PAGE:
TW: mentions of death and suicide
The theater is dark. It seems to hold its breath, impatient. Suddenly, one single reflector turns on, and the music begins. The swift violin and soft piano produce a melancholic tune. There is only one person on stage; she is wearing a white ballet tutu, and feathers adorn her hair. When she moves through the stage en pointe, she seems to be floating. Her arms are as graceful as a bird’s wings. Her face shows pain and despair. She is trembling, longing for something that has long been out of reach. It is mesmerizing to watch, but it’s also flooded with sadness. She is dying.
“To dance Swan Lake is one of the biggest challenges for every ballerina (...), but I always feel that, because the story is so beautiful, it kind of helps you to deal with the most difficult steps.” - Marianela Nuñez, principal dancer with the Royal Opera House.
In the first paragraph, you read a description of “The Dying Swan”, a ballet variation that is extremely hard to accomplish. It might not have as many surprising turns and jumps, but it is a piece that requires the dancer to pour her heart into the stage. Achieving the elegance of the arms and the desperate facial expressions is no easy task - by this point, the ballerina has been dancing for hours and is totally exhausted.
Some of the best-known ballet repertoires are tragedies. Swan Lake, Giselle, La Bayadère, and Romeo and Juliet. What happens in the theater is a reflection of hard work in a variety of art forms. Put together, they can bring the audience to tears.
To begin with, music. Many of Tchaikovsky’s scores are recorded on humanity’s subconscious. Complex pieces that succeed in evoking people’s stronger emotions and depicting the character’s downfall. Take Romeo and Juliet as an example. The same piece of music that plays during the Balcony Scene — which is filled with joy and the prospect of young love — plays when Romeo finds Juliet dead. However, this time, the orchestra makes variations. The music no longer represents hope. It is dismal. Almost a death march.
Next up, stage and costume design play an important role. The cast needs hundreds of costumes, and the different set designs must build the ballet’s ambiance. La Bayadère is set in Royal India, so the stage is designed to look like elaborate temples and busy streets. But as the characters meet their tragic fate, they transition into the Kingdom of the Shades, where dancers have ghost-like makeup and costumes.
Acting is a tricky part, too. Some dancers like to memorize facial expressions that go with the choreography, others do whatever their emotions tell them to. During the ballet Giselle, the principal dancer plays the role of a girl who is driven crazy once she finds that her lover was supposed to marry someone else. During the Mad Scene, Giselle’s denial eventually leads to her death. She goes from an innocent, cheerful peasant to a ghost that feels pain and remorse.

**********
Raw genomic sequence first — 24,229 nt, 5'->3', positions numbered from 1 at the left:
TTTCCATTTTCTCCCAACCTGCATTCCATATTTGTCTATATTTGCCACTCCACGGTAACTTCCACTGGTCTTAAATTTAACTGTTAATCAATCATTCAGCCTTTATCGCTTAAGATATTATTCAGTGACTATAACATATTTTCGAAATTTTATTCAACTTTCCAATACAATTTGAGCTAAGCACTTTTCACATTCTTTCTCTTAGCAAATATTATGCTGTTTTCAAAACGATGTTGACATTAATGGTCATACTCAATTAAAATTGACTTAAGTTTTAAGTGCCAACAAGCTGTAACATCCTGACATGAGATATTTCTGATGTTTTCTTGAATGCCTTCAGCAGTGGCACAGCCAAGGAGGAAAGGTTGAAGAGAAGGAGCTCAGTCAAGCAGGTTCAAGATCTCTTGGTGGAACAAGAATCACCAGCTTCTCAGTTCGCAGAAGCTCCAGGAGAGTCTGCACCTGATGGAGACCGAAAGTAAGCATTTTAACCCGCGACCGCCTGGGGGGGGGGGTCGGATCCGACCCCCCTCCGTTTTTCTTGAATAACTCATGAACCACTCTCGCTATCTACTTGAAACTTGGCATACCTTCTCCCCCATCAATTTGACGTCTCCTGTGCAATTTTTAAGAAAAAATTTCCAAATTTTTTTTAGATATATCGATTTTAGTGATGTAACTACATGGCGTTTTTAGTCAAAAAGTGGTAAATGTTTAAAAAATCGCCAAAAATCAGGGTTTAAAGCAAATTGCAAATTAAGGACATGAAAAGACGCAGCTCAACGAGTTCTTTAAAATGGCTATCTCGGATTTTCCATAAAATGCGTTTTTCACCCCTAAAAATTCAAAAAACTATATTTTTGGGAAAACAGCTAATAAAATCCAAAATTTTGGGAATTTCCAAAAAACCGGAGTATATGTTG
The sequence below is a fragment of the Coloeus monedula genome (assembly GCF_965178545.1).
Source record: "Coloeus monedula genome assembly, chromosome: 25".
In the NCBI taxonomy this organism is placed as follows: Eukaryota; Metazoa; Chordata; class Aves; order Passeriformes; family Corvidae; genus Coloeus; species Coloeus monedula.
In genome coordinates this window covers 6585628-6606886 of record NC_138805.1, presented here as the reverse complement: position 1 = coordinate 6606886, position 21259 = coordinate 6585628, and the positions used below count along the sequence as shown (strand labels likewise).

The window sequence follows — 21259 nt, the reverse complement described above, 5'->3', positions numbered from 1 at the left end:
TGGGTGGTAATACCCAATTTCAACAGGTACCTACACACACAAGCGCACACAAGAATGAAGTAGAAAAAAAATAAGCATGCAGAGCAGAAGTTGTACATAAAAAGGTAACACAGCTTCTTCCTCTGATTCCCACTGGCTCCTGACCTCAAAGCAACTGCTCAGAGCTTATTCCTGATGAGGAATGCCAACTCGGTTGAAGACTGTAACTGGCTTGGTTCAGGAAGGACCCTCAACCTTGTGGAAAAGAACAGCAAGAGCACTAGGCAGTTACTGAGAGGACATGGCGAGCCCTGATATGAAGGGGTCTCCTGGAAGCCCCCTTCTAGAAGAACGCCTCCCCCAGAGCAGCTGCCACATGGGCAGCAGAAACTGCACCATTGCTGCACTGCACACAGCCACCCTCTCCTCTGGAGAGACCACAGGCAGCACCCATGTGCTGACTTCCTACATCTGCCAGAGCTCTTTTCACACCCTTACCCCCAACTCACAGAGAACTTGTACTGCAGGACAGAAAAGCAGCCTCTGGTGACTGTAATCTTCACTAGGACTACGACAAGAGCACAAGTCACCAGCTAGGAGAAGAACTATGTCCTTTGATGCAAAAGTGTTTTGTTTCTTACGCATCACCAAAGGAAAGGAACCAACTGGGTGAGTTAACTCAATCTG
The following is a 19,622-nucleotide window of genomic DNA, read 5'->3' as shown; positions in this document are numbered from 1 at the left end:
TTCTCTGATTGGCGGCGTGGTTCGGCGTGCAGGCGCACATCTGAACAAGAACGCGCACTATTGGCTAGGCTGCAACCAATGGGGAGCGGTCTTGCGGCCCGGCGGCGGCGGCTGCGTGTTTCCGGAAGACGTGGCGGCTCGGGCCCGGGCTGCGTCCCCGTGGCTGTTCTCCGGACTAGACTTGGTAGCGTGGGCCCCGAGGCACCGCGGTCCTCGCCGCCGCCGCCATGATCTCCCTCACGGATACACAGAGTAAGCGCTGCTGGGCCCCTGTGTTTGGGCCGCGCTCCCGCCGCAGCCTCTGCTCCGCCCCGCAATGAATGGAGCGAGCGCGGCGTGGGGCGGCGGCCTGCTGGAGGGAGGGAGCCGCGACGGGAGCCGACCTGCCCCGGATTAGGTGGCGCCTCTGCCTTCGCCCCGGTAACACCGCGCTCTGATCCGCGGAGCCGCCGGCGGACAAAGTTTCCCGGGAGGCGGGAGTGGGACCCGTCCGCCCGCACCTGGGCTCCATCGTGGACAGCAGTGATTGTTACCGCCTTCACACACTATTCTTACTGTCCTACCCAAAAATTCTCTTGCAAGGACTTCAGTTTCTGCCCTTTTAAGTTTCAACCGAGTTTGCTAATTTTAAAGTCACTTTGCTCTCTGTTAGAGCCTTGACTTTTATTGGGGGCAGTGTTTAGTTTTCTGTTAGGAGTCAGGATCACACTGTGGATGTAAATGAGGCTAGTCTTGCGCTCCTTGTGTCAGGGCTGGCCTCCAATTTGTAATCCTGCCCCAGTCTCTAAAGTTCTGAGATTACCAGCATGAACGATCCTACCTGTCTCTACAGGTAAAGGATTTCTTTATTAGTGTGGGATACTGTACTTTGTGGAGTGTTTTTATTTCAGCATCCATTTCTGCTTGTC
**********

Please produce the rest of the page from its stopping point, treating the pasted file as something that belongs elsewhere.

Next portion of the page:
And of course, ballet itself. It is no secret that it takes years of training, rehearsing and repeating to achieve outstanding technique levels. But there is so, so much more than that. The essence of ballet is conveying emotions through movements. Dancers don’t need to speak to tell a story. We call this artistry. When artistry and technique join, the audience is not only impressed, but moved. For example, Swan Lake is challenging in both ways. During the ballet, the same dancer has to play two roles: the black swan, who is evil and requires 32 fouettés (turns in one leg) in a row; and the white swan, whose hard variations must also showcase deep despair.
Every ballet mentioned above has an impactful story, which must be transformed into intricate choreographies, music pieces, and costumes. Good performances bring literature to life.
The theater is dark, but the audience is standing and clapping. Their eyes are glassy and their hearts, wrenched. They were impressed by jumps that defy gravity, and they saw fifty people dance completely coordinated. The orchestra receives an ovation. The dancers come to the stage once again, tired but beaming. Months of blood, tears, and sweat became a beautiful presentation.
And you have no idea how, but a set of steps has just touched your soul.
is a young planster with too much passion and too little time on a day. She has been telling stories for as long as she can remember, whether they are thoroughly researched flash fiction pieces or improvised bedtime stories.